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Automobile Insurance

Actuarial Models

  • Jean Lemaire

Table of contents

  1. Front Matter
    Pages i-xvii
  2. Third Party Liability Automobile Insurance in the World

    1. Front Matter
      Pages 1-2
    2. Jean Lemaire
      Pages 3-15
    3. Jean Lemaire
      Pages 17-38
    4. Mary Lou O’Neil
      Pages 39-55
  3. A Priori Classification Criteria

    1. Front Matter
      Pages 63-63
    2. Jean Lemaire
      Pages 65-67
    3. Jean Lemaire
      Pages 69-70
    4. Jean Lemaire
      Pages 81-85
    5. Jean Lemaire
      Pages 87-91
    6. Jean Lemaire
      Pages 93-100
  4. A Posteriori Classification: Bonus-Malus Systems

    1. Front Matter
      Pages 115-115
    2. Jean Lemaire
      Pages 117-127
    3. Jean Lemaire
      Pages 151-156
    4. Jean Lemaire
      Pages 157-162
    5. Jean Lemaire
      Pages 163-171
    6. Jean Lemaire
      Pages 173-184
    7. Jean Lemaire
      Pages 185-192
  5. Some Statistical Methods of Evaluating Claims Provisions

    1. Front Matter
      Pages 203-203
    2. Jean Lemaire
      Pages 205-230
    3. Jean Lemaire
      Pages 231-240
  6. Back Matter
    Pages 241-249

About this book

Introduction

The mathematical theory of non-life insurance developed much later than the theory of life insurance. The problems that occur in the former field are far more intricate for several reasons: 1. In the field oflife insurance, the company usually has to pay a claim on the policy only once: the insured dies or the policy matures only once. It is with only a few particular types of policy (for instance, sickness insurance, when the insured starts working again after a period of sickness) that a valid claim can be made on a number of different occasions. On the other hand, the general rule in non-life insurance is that the policyholder is liable to be the victim of several losses (in automobile insurance, of course, but also in burglary and fire insurance, householders' comprehensive insurance, and so on). 2. In the field of life insurance, the amount to be paid by the company­ excluding any bonuses-is determined at the inception of the policy. For the various types of life insurance contracts, the sum payable on death or at maturity of the policy is known in advance. In the field of non-life insurance, the amount of a loss is a random variable: the cost of an automobile crash, the partial or totalloss of a building as a result of fire, the number and nature of injuries, and so forth.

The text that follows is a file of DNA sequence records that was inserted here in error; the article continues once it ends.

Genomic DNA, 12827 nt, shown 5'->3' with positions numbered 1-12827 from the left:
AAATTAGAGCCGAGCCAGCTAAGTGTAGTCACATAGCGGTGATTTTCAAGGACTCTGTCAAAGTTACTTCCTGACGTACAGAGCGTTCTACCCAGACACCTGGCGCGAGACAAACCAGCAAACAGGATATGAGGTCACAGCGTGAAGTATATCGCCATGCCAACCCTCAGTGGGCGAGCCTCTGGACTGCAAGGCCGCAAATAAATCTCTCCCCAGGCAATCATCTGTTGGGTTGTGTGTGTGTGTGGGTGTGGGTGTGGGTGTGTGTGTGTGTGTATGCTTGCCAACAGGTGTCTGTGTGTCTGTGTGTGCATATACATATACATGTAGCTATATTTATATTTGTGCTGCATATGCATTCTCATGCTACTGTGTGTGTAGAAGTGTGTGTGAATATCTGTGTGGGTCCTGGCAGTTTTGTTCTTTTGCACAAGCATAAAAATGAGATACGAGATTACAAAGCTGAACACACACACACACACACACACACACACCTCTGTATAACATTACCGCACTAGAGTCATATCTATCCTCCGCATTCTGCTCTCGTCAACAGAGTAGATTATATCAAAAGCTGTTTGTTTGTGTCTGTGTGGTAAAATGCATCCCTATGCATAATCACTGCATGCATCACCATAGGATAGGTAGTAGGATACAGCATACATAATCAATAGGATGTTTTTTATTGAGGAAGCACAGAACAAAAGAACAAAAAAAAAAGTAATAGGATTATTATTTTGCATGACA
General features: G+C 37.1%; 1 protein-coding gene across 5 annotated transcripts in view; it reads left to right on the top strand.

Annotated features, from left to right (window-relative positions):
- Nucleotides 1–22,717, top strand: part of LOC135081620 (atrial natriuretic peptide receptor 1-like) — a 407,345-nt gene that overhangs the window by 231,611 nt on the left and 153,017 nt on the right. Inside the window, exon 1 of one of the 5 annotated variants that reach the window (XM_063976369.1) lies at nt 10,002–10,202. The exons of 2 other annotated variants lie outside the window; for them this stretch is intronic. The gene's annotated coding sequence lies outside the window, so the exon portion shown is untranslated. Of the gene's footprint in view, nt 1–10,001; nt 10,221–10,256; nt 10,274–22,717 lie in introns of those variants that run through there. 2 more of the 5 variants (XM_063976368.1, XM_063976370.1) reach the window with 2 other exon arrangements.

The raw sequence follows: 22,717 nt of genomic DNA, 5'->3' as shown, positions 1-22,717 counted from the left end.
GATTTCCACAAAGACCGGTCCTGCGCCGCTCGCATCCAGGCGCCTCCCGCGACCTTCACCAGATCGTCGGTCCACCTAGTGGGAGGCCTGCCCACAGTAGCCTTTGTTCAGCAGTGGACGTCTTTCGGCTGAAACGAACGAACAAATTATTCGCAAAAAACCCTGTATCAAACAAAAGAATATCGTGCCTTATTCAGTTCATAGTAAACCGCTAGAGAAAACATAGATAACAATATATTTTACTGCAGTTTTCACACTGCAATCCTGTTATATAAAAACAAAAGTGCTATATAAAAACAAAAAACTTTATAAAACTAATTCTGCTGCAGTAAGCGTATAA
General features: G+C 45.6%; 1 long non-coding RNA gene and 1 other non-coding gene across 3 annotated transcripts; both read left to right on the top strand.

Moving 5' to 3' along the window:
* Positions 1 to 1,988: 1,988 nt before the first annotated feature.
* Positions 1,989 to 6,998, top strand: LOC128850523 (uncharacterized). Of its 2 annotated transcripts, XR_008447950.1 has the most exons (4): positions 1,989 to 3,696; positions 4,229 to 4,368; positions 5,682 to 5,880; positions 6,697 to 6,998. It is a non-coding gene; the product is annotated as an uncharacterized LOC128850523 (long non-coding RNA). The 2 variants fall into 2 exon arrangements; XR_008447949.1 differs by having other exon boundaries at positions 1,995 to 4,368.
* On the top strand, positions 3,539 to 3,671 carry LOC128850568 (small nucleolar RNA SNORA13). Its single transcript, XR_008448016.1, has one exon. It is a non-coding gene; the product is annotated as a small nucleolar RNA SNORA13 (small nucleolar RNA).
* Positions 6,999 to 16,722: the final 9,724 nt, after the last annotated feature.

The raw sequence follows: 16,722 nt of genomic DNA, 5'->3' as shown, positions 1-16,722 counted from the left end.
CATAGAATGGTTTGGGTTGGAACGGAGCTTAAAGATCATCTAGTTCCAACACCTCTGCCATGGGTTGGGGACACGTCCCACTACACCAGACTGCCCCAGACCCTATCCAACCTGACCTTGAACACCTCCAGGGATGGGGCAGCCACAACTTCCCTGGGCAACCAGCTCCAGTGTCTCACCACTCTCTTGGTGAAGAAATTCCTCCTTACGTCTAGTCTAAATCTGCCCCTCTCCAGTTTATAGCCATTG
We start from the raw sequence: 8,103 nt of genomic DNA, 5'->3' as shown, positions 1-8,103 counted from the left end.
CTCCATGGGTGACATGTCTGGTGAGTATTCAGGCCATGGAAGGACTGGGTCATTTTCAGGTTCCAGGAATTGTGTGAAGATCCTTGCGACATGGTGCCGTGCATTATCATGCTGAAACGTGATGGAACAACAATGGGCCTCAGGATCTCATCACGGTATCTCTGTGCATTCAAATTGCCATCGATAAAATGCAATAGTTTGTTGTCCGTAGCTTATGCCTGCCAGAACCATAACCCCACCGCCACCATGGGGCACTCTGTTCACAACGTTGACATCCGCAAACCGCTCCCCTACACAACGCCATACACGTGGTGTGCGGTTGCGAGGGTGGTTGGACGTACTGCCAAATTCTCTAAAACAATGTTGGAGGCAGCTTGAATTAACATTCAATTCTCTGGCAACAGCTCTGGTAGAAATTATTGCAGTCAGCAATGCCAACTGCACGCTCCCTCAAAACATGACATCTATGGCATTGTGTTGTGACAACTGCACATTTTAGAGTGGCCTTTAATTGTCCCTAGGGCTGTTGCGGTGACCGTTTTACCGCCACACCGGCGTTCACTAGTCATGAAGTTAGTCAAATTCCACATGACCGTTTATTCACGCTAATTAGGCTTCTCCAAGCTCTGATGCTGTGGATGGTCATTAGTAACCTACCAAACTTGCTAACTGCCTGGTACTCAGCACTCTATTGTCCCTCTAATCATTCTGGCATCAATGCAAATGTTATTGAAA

Keywords

Mobile efficiency insurance regression regression analysis statistical method value-at-risk

Authors and affiliations

  • Jean Lemaire
    • 1
  1. 1.Université Libre de BruxellesBelgium

Bibliographic information

  • DOI https://doi.org/10.1007/978-94-015-7708-3
  • Copyright Information Springer Science+Business Media B.V. 1985
  • Publisher Name Springer, Dordrecht
  • eBook Packages Springer Book Archive
  • Print ISBN 978-90-481-5814-0
  • Online ISBN 978-94-015-7708-3
  • Series Print ISSN 0924-5014
  • Buy this book on publisher's site
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